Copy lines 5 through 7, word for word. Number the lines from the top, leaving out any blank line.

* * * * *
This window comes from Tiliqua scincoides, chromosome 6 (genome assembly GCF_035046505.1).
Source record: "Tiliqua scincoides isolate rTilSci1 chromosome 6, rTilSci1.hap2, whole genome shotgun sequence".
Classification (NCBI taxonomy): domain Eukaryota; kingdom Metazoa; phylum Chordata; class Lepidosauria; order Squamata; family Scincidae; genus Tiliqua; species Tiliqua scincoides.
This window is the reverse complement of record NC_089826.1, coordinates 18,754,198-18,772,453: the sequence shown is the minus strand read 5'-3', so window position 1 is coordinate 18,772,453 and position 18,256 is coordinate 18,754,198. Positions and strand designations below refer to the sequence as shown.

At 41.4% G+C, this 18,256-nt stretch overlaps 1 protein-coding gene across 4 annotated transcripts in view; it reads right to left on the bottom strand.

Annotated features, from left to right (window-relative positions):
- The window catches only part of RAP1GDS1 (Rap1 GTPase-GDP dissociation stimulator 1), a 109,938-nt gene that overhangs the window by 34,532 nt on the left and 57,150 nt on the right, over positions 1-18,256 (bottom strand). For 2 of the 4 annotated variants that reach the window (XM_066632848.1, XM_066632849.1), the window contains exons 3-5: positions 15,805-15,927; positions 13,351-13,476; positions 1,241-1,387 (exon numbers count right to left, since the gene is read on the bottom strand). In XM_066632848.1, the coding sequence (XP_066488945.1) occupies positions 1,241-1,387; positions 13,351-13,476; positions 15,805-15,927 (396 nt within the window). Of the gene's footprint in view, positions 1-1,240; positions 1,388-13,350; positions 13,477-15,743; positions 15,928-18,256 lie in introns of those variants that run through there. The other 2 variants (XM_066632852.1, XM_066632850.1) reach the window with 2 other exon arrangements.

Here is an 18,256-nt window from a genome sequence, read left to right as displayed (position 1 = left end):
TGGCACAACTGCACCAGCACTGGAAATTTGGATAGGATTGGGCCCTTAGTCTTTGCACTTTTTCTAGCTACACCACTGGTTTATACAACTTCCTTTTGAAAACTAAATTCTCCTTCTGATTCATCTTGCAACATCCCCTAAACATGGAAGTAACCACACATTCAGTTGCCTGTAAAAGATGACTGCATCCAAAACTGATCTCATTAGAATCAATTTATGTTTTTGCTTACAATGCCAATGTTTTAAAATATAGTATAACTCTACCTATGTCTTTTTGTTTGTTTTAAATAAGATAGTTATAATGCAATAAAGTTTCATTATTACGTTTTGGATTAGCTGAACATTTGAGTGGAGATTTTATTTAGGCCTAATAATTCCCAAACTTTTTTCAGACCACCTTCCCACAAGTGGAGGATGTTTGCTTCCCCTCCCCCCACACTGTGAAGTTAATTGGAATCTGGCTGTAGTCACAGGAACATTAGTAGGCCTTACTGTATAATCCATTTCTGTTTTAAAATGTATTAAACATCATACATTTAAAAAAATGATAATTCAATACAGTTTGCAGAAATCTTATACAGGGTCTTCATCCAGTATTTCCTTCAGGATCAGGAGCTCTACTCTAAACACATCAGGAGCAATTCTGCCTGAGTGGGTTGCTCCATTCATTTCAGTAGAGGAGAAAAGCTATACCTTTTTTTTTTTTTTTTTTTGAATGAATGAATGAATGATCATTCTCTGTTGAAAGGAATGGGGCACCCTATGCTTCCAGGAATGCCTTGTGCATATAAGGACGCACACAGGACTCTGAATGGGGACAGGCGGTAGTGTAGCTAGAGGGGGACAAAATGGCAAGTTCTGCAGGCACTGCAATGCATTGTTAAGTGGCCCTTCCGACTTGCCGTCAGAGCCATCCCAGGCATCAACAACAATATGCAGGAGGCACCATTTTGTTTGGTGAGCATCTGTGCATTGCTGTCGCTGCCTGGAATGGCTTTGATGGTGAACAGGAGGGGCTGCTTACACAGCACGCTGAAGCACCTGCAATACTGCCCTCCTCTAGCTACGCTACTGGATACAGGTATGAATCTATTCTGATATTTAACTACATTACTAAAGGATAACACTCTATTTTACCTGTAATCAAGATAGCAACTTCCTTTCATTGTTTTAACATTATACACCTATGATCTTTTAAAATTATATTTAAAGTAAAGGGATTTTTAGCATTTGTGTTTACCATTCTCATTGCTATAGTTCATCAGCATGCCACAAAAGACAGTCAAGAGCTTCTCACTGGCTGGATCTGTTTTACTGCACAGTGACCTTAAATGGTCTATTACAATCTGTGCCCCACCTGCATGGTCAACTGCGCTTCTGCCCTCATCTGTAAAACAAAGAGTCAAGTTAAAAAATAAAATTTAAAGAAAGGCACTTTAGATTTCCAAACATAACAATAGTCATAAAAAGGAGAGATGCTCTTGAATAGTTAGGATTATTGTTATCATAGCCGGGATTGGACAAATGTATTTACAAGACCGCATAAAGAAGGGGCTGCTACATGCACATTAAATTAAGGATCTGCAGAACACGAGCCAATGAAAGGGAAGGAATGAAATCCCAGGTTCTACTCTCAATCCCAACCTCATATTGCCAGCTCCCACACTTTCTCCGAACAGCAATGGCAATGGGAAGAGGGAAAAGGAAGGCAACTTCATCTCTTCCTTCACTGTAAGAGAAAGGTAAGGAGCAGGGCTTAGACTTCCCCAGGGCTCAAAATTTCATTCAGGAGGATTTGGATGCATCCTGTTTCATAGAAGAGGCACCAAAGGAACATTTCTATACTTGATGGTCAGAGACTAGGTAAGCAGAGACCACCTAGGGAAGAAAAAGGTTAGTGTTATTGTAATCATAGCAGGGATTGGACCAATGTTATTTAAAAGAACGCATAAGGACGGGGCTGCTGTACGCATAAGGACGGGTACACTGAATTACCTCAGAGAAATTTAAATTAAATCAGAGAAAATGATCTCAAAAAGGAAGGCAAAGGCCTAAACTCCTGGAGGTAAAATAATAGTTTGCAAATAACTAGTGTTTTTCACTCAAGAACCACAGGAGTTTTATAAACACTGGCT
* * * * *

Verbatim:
At 41.4% G+C, this 18,256-nt stretch overlaps 1 protein-coding gene across 4 annotated transcripts in view; it reads right to left on the bottom strand.

Annotated features, from left to right (window-relative positions):
- The window catches only part of RAP1GDS1 (Rap1 GTPase-GDP dissociation stimulator 1), a 109,938-nt gene that overhangs the window by 34,532 nt on the left and 57,150 nt on the right, over positions 1-18,256 (bottom strand). For 2 of the 4 annotated variants that reach the window (XM_066632848.1, XM_066632849.1), the window contains exons 3-5: positions 15,805-15,927; positions 13,351-13,476; positions 1,241-1,387 (exon numbers count right to left, since the gene is read on the bottom strand). In XM_066632848.1, the coding sequence (XP_066488945.1) occupies positions 1,241-1,387; positions 13,351-13,476; positions 15,805-15,927 (396 nt within the window). Of the gene's footprint in view, positions 1-1,240; positions 1,388-13,350; positions 13,477-15,743; positions 15,928-18,256 lie in introns of those variants that run through there. The other 2 variants (XM_066632852.1, XM_066632850.1) reach the window with 2 other exon arrangements.